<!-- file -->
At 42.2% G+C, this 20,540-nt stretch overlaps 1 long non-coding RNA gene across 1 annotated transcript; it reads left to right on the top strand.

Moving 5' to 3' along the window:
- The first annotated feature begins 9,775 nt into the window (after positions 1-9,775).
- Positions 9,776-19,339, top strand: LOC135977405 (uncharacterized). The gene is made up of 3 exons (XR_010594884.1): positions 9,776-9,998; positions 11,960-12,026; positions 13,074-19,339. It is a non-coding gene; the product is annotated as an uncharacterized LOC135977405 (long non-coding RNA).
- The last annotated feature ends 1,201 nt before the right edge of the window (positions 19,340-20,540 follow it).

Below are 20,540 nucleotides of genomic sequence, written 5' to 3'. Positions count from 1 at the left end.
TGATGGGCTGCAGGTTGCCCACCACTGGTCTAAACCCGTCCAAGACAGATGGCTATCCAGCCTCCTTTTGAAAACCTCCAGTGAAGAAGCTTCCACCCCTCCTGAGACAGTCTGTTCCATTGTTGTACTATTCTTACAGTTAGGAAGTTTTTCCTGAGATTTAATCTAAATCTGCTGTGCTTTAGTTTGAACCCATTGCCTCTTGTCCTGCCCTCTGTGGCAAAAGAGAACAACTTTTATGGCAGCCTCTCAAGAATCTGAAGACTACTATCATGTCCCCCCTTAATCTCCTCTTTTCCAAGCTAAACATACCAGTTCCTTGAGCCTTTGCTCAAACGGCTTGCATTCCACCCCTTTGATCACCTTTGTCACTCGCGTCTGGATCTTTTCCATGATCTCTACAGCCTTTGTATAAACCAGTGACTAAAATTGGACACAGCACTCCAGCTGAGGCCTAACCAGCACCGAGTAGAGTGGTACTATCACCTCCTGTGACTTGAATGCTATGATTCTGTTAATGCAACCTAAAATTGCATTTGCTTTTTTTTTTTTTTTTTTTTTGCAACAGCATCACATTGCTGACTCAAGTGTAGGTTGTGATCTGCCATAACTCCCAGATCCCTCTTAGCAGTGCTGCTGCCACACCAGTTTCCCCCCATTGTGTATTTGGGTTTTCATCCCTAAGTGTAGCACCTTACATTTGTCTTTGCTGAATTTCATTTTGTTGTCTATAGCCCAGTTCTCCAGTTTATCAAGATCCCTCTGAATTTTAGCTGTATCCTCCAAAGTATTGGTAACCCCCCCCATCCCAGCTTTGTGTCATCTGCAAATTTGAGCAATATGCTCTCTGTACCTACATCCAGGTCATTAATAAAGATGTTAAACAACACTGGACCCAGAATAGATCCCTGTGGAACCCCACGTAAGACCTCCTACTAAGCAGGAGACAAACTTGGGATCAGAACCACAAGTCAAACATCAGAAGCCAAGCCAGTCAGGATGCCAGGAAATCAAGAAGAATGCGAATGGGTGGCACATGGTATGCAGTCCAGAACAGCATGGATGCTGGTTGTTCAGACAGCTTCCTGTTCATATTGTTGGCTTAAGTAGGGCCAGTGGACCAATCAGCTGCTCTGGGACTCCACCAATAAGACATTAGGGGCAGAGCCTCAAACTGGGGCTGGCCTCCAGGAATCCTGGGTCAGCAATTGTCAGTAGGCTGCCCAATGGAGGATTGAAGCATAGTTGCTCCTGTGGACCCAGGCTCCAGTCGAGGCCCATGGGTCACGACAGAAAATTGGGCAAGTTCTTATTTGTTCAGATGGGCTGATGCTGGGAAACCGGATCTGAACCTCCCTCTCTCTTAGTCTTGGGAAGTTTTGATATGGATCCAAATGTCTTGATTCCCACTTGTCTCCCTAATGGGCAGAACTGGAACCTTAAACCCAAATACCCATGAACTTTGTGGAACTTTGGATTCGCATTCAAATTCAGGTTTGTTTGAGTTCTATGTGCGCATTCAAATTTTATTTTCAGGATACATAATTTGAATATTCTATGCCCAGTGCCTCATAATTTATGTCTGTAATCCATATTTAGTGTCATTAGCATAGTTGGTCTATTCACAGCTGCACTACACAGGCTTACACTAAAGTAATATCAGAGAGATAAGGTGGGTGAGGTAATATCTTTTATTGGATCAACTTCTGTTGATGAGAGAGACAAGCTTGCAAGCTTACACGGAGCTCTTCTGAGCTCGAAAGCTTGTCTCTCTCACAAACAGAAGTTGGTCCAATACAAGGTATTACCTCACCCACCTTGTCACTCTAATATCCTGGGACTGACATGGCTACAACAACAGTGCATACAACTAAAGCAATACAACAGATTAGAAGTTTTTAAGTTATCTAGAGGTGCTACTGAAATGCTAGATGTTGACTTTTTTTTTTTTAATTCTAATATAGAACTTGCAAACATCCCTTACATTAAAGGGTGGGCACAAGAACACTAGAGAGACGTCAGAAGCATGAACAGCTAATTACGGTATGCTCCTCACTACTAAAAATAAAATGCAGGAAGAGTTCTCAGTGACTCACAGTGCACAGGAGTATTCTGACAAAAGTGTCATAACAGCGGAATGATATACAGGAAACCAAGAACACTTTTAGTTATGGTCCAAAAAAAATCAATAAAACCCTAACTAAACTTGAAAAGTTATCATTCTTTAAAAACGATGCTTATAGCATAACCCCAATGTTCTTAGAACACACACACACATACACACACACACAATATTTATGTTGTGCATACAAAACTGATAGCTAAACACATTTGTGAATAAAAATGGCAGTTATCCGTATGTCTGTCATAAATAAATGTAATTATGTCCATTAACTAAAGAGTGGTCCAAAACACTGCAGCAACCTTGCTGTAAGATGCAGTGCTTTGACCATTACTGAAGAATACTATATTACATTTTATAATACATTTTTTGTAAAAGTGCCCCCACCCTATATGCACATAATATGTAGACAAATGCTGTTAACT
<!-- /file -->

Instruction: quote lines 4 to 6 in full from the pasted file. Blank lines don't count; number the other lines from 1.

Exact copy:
- Positions 9,776-19,339, top strand: LOC135977405 (uncharacterized). The gene is made up of 3 exons (XR_010594884.1): positions 9,776-9,998; positions 11,960-12,026; positions 13,074-19,339. It is a non-coding gene; the product is annotated as an uncharacterized LOC135977405 (long non-coding RNA).
- The last annotated feature ends 1,201 nt before the right edge of the window (positions 19,340-20,540 follow it).

Below are 20,540 nucleotides of genomic sequence, written 5' to 3'. Positions count from 1 at the left end.